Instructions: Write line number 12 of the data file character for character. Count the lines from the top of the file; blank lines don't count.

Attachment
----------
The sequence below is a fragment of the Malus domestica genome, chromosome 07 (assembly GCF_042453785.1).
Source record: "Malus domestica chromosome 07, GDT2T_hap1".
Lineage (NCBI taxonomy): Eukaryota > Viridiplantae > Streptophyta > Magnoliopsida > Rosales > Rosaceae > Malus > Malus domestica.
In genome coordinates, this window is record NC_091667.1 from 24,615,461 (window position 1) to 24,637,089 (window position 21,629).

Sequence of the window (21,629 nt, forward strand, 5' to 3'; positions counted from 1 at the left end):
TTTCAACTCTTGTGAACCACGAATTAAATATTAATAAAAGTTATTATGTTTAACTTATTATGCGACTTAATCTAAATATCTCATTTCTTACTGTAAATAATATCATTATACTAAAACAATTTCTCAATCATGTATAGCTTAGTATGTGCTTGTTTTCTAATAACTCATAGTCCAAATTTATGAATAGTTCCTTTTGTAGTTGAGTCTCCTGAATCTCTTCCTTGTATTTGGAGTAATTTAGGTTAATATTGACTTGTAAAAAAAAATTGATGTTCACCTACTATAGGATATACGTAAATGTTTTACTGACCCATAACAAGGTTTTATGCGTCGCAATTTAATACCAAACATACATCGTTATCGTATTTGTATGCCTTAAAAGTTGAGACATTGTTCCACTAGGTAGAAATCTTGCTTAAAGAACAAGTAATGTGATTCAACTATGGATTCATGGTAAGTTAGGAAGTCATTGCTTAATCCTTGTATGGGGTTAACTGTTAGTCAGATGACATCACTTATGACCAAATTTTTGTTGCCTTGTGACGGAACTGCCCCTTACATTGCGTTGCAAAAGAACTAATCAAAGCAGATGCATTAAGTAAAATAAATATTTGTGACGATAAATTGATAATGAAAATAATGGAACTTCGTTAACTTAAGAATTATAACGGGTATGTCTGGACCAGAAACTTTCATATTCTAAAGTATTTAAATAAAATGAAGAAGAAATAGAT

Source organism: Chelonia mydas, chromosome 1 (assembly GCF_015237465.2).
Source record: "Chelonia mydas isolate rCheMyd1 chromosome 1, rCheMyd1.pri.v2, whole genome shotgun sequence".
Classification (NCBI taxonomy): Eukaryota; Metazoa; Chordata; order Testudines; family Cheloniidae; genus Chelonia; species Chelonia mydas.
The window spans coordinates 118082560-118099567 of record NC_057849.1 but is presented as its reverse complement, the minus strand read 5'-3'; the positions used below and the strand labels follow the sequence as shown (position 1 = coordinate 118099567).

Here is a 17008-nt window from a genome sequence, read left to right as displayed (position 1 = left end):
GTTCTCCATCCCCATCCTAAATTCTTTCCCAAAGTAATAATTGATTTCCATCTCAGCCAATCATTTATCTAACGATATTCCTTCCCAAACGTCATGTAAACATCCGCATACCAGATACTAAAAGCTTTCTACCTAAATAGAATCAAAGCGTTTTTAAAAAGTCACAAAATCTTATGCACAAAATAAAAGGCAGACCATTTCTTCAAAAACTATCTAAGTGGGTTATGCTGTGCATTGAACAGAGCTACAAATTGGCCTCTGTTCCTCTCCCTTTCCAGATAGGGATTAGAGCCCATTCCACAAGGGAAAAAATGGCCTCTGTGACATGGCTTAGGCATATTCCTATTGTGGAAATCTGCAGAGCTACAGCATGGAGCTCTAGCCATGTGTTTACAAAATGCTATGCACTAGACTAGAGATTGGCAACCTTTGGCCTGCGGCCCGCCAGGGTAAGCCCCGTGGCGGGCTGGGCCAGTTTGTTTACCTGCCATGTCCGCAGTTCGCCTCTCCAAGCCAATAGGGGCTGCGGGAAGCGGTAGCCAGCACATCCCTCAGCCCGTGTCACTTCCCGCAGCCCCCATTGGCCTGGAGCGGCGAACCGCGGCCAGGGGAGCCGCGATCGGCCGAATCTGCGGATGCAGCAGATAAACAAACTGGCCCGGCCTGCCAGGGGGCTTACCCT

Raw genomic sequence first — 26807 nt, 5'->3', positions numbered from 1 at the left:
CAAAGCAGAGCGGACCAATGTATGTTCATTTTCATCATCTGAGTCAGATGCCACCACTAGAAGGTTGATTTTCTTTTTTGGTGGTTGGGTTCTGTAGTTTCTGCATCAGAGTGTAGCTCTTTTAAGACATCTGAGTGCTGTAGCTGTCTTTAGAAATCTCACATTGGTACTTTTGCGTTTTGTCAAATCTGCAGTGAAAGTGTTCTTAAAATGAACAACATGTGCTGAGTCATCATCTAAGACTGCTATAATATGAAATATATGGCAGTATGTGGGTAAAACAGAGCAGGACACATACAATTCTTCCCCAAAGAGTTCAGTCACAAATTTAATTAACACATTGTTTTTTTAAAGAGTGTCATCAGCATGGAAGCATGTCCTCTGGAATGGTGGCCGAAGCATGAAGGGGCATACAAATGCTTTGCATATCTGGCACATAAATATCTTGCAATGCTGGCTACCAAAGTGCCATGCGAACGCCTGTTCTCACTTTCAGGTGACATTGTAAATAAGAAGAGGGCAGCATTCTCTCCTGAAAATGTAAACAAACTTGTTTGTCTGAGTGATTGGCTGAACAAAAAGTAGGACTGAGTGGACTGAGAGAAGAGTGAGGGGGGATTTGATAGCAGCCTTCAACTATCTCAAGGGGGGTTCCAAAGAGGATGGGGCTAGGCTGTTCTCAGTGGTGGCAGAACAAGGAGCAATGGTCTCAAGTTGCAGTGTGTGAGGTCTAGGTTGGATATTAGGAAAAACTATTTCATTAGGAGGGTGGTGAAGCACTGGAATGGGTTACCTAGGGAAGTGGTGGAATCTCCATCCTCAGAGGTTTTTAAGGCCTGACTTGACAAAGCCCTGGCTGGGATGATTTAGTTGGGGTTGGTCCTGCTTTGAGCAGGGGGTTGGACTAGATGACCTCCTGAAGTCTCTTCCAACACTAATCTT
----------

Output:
GTTCTCCATCCCCATCCTAAATTCTTTCCCAAAGTAATAATTGATTTCCATCTCAGCCAATCATTTATCTAACGATATTCCTTCCCAAACGTCATGTAAACATCCGCATACCAGATACTAAAAGCTTTCTACCTAAATAGAATCAAAGCGTTTTTAAAAAGTCACAAAATCTTATGCACAAAATAAAAGGCAGACCATTTCTTCAAAAACTATCTAAGTGGGTTATGCTGTGCATTGAACAGAGCTACAAATTGGCCTCTGTTCCTCTCCCTTTCCAGATAGGGATTAGAGCCCATTCCACAAGGGAAAAAATGGCCTCTGTGACATGGCTTAGGCATATTCCTATTGTGGAAATCTGCAGAGCTACAGCATGGAGCTCTAGCCATGTGTTTACAAAATGCTATGCACTAGACTAGAGATTGGCAACCTTTGGCCTGCGGCCCGCCAGGGTAAGCCCCGTGGCGGGCTGGGCCAGTTTGTTTACCTGCCATGTCCGCAGTTCGCCTCTCCAAGCCAATAGGGGCTGCGGGAAGCGGTAGCCAGCACATCCCTCAGCCCGTGTCACTTCCCGCAGCCCCCATTGGCCTGGAGCGGCGAACCGCGGCCAGGGGAGCCGCGATCGGCCGAATCTGCGGATGCAGCAGATAAACAAACTGGCCCGGCCTGCCAGGGGGCTTACCCT